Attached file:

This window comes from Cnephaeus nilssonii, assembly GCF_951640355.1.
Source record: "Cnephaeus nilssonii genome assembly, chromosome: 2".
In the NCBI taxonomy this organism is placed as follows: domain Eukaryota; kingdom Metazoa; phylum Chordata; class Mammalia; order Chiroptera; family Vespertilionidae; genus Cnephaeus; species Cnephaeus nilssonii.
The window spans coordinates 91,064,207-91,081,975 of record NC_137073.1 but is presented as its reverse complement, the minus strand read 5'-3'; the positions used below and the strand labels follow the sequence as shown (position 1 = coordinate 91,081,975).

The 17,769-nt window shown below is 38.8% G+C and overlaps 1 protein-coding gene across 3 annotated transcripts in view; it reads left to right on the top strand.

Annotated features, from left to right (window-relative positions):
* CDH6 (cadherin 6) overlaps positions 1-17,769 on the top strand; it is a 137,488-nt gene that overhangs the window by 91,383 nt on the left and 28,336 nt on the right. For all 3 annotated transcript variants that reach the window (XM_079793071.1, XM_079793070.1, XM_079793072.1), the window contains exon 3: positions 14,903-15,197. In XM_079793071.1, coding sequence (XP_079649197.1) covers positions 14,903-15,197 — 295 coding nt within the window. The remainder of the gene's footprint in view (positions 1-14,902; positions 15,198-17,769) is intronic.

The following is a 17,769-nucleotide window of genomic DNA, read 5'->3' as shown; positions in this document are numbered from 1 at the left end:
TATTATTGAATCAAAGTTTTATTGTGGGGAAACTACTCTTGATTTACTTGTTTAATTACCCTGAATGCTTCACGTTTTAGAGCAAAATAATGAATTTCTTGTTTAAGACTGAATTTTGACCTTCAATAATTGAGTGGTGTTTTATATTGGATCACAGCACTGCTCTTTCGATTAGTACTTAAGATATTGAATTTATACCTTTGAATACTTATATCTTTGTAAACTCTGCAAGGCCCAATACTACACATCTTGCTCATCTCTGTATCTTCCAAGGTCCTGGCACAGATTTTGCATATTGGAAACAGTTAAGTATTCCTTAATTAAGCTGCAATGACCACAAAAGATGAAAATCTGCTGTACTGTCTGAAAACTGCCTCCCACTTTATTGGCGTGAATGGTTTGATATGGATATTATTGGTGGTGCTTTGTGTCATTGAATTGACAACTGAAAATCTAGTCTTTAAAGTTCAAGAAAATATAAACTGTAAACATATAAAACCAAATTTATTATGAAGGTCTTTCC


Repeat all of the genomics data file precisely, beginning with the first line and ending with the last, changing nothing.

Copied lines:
This window comes from Cnephaeus nilssonii, assembly GCF_951640355.1.
Source record: "Cnephaeus nilssonii genome assembly, chromosome: 2".
In the NCBI taxonomy this organism is placed as follows: domain Eukaryota; kingdom Metazoa; phylum Chordata; class Mammalia; order Chiroptera; family Vespertilionidae; genus Cnephaeus; species Cnephaeus nilssonii.
The window spans coordinates 91,064,207-91,081,975 of record NC_137073.1 but is presented as its reverse complement, the minus strand read 5'-3'; the positions used below and the strand labels follow the sequence as shown (position 1 = coordinate 91,081,975).

The 17,769-nt window shown below is 38.8% G+C and overlaps 1 protein-coding gene across 3 annotated transcripts in view; it reads left to right on the top strand.

Annotated features, from left to right (window-relative positions):
* CDH6 (cadherin 6) overlaps positions 1-17,769 on the top strand; it is a 137,488-nt gene that overhangs the window by 91,383 nt on the left and 28,336 nt on the right. For all 3 annotated transcript variants that reach the window (XM_079793071.1, XM_079793070.1, XM_079793072.1), the window contains exon 3: positions 14,903-15,197. In XM_079793071.1, coding sequence (XP_079649197.1) covers positions 14,903-15,197 — 295 coding nt within the window. The remainder of the gene's footprint in view (positions 1-14,902; positions 15,198-17,769) is intronic.

The following is a 17,769-nucleotide window of genomic DNA, read 5'->3' as shown; positions in this document are numbered from 1 at the left end:
TATTATTGAATCAAAGTTTTATTGTGGGGAAACTACTCTTGATTTACTTGTTTAATTACCCTGAATGCTTCACGTTTTAGAGCAAAATAATGAATTTCTTGTTTAAGACTGAATTTTGACCTTCAATAATTGAGTGGTGTTTTATATTGGATCACAGCACTGCTCTTTCGATTAGTACTTAAGATATTGAATTTATACCTTTGAATACTTATATCTTTGTAAACTCTGCAAGGCCCAATACTACACATCTTGCTCATCTCTGTATCTTCCAAGGTCCTGGCACAGATTTTGCATATTGGAAACAGTTAAGTATTCCTTAATTAAGCTGCAATGACCACAAAAGATGAAAATCTGCTGTACTGTCTGAAAACTGCCTCCCACTTTATTGGCGTGAATGGTTTGATATGGATATTATTGGTGGTGCTTTGTGTCATTGAATTGACAACTGAAAATCTAGTCTTTAAAGTTCAAGAAAATATAAACTGTAAACATATAAAACCAAATTTATTATGAAGGTCTTTCC